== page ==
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Hearing for Pot Cultivation on Pittsfield Peck's Road Continued
By Jack Guerino, iBerkshires Staff
06:15AM / Saturday, August 31, 2019
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PITTSFIELD, Mass. — The Zoning Board of Appeals has continued a hearing in regard to a proposed outdoor marijuana cultivation operation on Peck's Road. 
 
After some discussion last week, the ZBA decided not to act on Northeast Cultivation's request for a special permit in order to seek information on possible marijuana odor and what recourse residents have if the odor becomes a problem.
 
"I am not happy about a decision where we put the onus on the neighborhood to go through the appeal process," board member John Fitzgerald said. "We are here to protect the neighborhood and allow the farmers to do what they want but this is new. This is not like pigs; this is not like corn."
 
Northeast LLC most recently received approval from the Community Development Board on the proposed 6.7 parcel at 997 Peck's Road, of which 100,000 square feet will be used for cultivation. 
 
Mark Scoco, with SK Design Group, said the area is zoned residential and agricultural. The plot is currently part of a farm owned by Bill Mangiardi.
 
"Us farmers have been spending $10 to make $7. It just does not work so we try harder and we try another crop," Mangiardi said. "This is the first crop farmers can really make a profit on and they should not be cut out of this."
 
Chairman Albert Ingegni read through the application and noted it met the city's requirements. It was far enough away from schools and day care centers, had the proper frontage, and was a compatible use with the existing use -- among others. It also satisfied the city's parking ordinance. 
 
The board did have some questions about lighting and Scoco said lights would be spread out around the perimeter fence on 15-foot-high poles. They would be no cast lighting fixtures that would be on motion sensors. When the growing season was over they would be turned off. 
 
Peck's Road resident Caitlin Pemble was firstly concerned about the actual zoning. She noted the growing of marijuana was not identified as agricultural use and felt as though the drying and processing of the product also did not jive with the use.
 
"I would offer that seems to be a very generous interpretation," she said.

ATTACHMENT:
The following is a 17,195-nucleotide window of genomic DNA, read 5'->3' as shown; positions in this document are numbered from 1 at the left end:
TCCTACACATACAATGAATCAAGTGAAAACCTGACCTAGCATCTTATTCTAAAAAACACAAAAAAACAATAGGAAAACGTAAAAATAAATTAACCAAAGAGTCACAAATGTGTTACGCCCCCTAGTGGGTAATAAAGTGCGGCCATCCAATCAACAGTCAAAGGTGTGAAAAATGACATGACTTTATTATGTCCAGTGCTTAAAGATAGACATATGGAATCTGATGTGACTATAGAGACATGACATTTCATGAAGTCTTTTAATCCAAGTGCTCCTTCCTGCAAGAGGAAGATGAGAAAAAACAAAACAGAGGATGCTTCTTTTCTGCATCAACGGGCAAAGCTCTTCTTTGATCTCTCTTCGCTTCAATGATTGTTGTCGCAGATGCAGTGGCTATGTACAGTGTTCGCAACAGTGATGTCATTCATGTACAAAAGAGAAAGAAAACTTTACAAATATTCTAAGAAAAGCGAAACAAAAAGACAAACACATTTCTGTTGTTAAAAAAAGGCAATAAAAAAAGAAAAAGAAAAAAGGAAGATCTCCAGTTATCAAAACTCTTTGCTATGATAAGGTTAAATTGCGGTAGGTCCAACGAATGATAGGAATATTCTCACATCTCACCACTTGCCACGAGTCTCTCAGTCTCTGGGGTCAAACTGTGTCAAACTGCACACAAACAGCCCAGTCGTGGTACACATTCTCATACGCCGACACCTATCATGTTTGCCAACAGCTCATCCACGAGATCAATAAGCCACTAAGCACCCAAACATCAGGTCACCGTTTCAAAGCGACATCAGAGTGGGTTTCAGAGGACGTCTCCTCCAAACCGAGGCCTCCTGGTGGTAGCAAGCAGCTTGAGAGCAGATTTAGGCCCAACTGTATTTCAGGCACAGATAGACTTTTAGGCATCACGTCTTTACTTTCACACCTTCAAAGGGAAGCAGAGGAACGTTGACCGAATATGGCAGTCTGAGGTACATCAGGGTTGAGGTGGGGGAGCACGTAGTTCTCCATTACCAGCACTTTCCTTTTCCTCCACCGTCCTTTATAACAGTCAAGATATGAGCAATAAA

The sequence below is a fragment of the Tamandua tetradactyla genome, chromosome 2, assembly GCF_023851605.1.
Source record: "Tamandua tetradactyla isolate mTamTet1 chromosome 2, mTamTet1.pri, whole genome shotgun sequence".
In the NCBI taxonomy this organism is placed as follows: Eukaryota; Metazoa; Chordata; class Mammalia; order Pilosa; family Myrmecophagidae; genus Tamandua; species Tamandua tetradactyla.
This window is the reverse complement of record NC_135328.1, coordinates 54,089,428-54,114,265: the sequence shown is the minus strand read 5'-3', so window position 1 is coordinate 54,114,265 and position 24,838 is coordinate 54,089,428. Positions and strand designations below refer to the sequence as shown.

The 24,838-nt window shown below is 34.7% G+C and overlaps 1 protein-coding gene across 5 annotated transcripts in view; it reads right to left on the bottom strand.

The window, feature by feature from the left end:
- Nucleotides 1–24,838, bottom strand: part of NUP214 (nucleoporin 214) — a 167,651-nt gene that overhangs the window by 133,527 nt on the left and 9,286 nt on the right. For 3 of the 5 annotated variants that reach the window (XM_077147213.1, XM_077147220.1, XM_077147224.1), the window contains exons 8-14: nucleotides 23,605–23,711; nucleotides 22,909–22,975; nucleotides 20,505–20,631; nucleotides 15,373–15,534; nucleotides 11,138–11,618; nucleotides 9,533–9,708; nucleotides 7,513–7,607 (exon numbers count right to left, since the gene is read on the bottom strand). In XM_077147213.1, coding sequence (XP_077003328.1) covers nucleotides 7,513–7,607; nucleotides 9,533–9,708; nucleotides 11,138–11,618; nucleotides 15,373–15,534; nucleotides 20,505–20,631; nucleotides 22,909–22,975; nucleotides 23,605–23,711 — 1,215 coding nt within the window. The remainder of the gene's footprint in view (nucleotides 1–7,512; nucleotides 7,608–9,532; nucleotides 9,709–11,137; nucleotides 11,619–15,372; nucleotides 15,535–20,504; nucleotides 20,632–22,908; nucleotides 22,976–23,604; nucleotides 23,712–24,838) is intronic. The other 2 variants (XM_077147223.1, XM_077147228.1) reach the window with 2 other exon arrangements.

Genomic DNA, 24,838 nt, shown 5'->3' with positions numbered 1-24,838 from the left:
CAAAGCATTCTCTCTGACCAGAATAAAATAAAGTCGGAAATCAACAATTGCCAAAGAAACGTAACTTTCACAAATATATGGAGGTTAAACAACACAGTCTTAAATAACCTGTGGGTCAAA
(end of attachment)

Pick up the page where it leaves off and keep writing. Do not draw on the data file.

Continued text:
Nate Joyner, permitting coordinator with the city's Community Development Office, said the cultivation was the principal use while storage and processing were accessory uses. Ingegni agreed this was consistent with the existing use and added that marijuana cultivation is not allowed by right through agricultural zoning but through a permit process -- which was the purpose of the meeting.
 
The biggest point of contention was the possible odor that Pemble felt would disrupt the neighborhood.
 
"This will make the outdoors unbearable for eight weeks during the growing season," she said.
 
Neighbor James Brennan agreed and was worried about health impacts -- specifically for asthmatics. 
 
"The smell is a big issue and it will affect property values," he said. "I am a health-care professional and I am concerned about the toxic smell and asthma trigger."
 
The question about noxious odors from the plants had been raised at a public hearing in Williamstown earlier this year. The proposal for the 5-acre plantation was withdrawn two months later. 
 
Questions became more specific about security measures, lighting, and operations on the farm but Ingegni noted these items really fall under the state Cannabis Control Commission.
 
"We are not going to dive into the weeds ... the issues brought up here are legitimate but this goes back to the Cannabis Control Commission," he said. "We really only have an impact on land use, not these other issues."
 
Board members asked about the plants' odor, which seemed to be the sticking point for most residents. 
 
Joyner said the state does have language around noxious smells that can disrupt neighborhoods but this language is not very extensive. 
 
Because of the subjective matter of smell, he said, it is hard to make determinations or enforce.
 
Fitzgerald asked what recourse residents have if the smell became unbearable. He compared the situation to chickens: people can file a complaint with the Board of Health if a neighbor's livestock gets out of hand.
 
Ingegni said the chickens would be a Board of Health issue and this sort of enforcement is really out of the Zoning Board of Appeal's hands. If Northeast violated the permit or other zoning rule, then the board would step in.
 
He added that there is always the board's normal appeal period if the neighbors are not happy with the decision.
 
With uncertainty still among the board members, the board voted to hold off until next month to gather more information on marijuana odor and what the neighbors can do.
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